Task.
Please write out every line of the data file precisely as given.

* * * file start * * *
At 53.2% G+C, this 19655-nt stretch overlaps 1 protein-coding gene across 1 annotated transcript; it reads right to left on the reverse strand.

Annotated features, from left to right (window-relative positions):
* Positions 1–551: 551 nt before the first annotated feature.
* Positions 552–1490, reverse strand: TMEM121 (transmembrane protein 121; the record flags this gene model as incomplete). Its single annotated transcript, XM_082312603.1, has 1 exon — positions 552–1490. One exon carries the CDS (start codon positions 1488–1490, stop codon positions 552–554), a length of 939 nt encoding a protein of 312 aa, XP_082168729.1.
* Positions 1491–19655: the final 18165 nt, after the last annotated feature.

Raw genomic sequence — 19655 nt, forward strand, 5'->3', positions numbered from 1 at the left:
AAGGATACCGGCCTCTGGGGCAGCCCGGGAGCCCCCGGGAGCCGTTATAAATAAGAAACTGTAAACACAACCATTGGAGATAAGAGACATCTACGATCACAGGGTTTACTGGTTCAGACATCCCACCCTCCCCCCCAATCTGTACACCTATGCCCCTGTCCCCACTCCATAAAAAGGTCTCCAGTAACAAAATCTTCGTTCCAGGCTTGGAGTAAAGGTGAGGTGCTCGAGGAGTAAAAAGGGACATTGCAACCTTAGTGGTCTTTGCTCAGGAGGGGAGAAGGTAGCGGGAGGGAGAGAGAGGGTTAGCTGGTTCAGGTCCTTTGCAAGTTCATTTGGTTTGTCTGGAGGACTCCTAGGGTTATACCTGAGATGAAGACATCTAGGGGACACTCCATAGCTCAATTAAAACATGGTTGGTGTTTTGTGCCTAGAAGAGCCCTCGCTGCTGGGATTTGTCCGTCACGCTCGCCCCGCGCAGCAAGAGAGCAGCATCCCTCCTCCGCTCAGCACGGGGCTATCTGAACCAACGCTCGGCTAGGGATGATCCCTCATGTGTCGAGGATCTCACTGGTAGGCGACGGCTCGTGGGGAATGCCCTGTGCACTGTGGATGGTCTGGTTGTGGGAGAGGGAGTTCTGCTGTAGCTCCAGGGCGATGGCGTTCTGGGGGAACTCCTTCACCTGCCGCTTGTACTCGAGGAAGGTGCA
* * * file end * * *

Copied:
At 53.2% G+C, this 19655-nt stretch overlaps 1 protein-coding gene across 1 annotated transcript; it reads right to left on the reverse strand.

Annotated features, from left to right (window-relative positions):
* Positions 1–551: 551 nt before the first annotated feature.
* Positions 552–1490, reverse strand: TMEM121 (transmembrane protein 121; the record flags this gene model as incomplete). Its single annotated transcript, XM_082312603.1, has 1 exon — positions 552–1490. One exon carries the CDS (start codon positions 1488–1490, stop codon positions 552–554), a length of 939 nt encoding a protein of 312 aa, XP_082168729.1.
* Positions 1491–19655: the final 18165 nt, after the last annotated feature.

Raw genomic sequence — 19655 nt, forward strand, 5'->3', positions numbered from 1 at the left:
AAGGATACCGGCCTCTGGGGCAGCCCGGGAGCCCCCGGGAGCCGTTATAAATAAGAAACTGTAAACACAACCATTGGAGATAAGAGACATCTACGATCACAGGGTTTACTGGTTCAGACATCCCACCCTCCCCCCCAATCTGTACACCTATGCCCCTGTCCCCACTCCATAAAAAGGTCTCCAGTAACAAAATCTTCGTTCCAGGCTTGGAGTAAAGGTGAGGTGCTCGAGGAGTAAAAAGGGACATTGCAACCTTAGTGGTCTTTGCTCAGGAGGGGAGAAGGTAGCGGGAGGGAGAGAGAGGGTTAGCTGGTTCAGGTCCTTTGCAAGTTCATTTGGTTTGTCTGGAGGACTCCTAGGGTTATACCTGAGATGAAGACATCTAGGGGACACTCCATAGCTCAATTAAAACATGGTTGGTGTTTTGTGCCTAGAAGAGCCCTCGCTGCTGGGATTTGTCCGTCACGCTCGCCCCGCGCAGCAAGAGAGCAGCATCCCTCCTCCGCTCAGCACGGGGCTATCTGAACCAACGCTCGGCTAGGGATGATCCCTCATGTGTCGAGGATCTCACTGGTAGGCGACGGCTCGTGGGGAATGCCCTGTGCACTGTGGATGGTCTGGTTGTGGGAGAGGGAGTTCTGCTGTAGCTCCAGGGCGATGGCGTTCTGGGGGAACTCCTTCACCTGCCGCTTGTACTCGAGGAAGGTGCA